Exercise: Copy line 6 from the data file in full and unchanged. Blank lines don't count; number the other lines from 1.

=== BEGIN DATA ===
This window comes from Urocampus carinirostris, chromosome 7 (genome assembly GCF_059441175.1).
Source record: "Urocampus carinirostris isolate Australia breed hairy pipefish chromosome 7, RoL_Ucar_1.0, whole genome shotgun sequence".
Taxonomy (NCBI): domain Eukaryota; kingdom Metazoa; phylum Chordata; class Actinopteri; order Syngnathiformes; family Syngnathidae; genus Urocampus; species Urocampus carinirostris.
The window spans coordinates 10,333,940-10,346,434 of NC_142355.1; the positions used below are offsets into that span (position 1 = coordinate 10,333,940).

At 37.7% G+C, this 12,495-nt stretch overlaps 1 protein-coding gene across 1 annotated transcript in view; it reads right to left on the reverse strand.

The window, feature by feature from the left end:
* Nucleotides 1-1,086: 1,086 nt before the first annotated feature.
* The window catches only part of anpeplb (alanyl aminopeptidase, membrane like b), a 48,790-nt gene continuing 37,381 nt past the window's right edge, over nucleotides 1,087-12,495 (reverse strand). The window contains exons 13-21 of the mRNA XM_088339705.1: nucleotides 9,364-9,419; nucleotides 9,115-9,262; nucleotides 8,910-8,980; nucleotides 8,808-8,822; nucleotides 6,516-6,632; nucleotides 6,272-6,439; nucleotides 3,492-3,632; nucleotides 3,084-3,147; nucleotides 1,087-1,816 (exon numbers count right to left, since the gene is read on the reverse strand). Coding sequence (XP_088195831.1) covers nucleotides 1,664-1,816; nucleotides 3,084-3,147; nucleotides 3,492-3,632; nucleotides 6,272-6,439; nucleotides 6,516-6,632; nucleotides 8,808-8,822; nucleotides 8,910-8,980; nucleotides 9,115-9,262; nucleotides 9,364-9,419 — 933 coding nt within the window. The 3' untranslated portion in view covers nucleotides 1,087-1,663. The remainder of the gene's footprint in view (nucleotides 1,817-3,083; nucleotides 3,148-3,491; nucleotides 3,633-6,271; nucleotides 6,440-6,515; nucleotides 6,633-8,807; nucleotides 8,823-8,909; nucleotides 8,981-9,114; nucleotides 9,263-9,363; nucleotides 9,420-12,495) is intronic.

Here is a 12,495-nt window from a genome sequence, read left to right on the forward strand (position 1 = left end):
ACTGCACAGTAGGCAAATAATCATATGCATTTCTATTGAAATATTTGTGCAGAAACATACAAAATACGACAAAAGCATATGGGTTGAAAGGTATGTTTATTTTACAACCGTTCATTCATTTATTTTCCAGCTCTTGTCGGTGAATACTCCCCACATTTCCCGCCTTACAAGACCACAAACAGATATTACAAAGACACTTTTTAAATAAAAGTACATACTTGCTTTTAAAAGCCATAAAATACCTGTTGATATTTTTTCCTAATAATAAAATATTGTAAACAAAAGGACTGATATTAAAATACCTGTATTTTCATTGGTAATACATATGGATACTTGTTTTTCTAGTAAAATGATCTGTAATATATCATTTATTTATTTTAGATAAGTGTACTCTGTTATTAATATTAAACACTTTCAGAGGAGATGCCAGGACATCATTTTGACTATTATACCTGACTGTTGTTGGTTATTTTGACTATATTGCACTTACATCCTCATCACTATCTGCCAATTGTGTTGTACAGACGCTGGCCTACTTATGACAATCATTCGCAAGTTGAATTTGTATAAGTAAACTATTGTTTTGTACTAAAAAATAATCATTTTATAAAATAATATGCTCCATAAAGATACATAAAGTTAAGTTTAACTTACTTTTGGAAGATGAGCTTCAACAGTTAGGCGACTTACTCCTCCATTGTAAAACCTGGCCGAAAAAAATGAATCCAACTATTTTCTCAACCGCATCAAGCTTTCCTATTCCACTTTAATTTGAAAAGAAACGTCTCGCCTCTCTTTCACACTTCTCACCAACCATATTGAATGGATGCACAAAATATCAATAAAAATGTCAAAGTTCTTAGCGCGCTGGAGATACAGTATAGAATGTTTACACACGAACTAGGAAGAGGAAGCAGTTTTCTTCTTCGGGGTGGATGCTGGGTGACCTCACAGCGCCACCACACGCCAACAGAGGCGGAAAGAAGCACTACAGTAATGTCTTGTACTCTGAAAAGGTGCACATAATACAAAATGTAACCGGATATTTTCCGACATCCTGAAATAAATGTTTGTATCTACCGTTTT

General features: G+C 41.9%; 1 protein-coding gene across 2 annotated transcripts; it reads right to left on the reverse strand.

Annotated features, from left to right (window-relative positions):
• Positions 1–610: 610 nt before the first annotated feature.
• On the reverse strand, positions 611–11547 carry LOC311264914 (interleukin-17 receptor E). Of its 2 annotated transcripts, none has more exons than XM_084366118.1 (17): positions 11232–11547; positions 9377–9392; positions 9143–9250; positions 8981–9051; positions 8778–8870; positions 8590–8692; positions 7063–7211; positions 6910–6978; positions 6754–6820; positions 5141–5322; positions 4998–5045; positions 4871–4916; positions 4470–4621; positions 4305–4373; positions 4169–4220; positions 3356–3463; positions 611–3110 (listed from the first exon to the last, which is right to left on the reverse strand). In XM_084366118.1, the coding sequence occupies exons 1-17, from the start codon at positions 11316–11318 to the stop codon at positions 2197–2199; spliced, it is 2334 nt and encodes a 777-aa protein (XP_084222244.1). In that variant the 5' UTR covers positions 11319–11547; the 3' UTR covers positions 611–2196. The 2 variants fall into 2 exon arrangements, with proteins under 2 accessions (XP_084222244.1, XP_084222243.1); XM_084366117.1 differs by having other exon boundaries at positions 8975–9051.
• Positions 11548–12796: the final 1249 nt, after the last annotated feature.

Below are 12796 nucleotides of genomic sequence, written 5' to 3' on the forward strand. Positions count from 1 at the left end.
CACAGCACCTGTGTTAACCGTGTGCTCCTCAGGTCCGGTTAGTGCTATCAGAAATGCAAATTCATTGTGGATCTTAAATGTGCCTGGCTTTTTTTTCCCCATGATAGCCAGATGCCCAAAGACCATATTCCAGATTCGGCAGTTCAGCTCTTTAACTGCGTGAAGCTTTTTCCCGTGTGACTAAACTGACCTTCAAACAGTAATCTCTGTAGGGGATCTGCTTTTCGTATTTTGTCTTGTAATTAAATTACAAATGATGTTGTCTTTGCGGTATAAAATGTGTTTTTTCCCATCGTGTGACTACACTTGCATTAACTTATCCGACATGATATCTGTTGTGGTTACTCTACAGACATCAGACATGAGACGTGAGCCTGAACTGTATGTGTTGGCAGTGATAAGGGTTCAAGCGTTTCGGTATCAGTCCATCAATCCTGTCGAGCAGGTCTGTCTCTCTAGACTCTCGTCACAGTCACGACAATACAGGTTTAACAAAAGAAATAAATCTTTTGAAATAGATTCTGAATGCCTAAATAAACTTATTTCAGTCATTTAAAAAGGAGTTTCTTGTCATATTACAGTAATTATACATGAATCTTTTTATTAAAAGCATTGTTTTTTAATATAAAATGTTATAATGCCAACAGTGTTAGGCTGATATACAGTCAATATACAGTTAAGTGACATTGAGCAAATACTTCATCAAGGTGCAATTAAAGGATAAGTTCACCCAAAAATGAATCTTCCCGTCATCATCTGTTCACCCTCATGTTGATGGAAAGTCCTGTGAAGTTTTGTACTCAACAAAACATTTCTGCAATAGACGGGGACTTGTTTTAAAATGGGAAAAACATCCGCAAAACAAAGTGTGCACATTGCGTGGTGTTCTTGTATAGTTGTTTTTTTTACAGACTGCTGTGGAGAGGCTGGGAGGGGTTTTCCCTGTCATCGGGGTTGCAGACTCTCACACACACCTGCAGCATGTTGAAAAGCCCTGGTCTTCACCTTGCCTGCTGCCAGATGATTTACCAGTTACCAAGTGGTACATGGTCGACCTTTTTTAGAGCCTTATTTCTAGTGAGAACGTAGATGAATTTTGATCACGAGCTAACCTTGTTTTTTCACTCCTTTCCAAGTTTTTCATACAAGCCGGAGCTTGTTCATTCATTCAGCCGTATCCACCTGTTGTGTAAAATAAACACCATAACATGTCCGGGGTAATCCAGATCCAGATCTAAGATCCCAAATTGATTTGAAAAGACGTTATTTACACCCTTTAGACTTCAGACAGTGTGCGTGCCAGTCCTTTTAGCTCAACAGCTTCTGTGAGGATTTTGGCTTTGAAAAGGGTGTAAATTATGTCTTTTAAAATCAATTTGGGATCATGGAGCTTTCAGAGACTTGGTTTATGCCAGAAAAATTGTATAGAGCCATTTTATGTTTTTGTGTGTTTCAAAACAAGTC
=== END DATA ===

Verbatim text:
The window, feature by feature from the left end: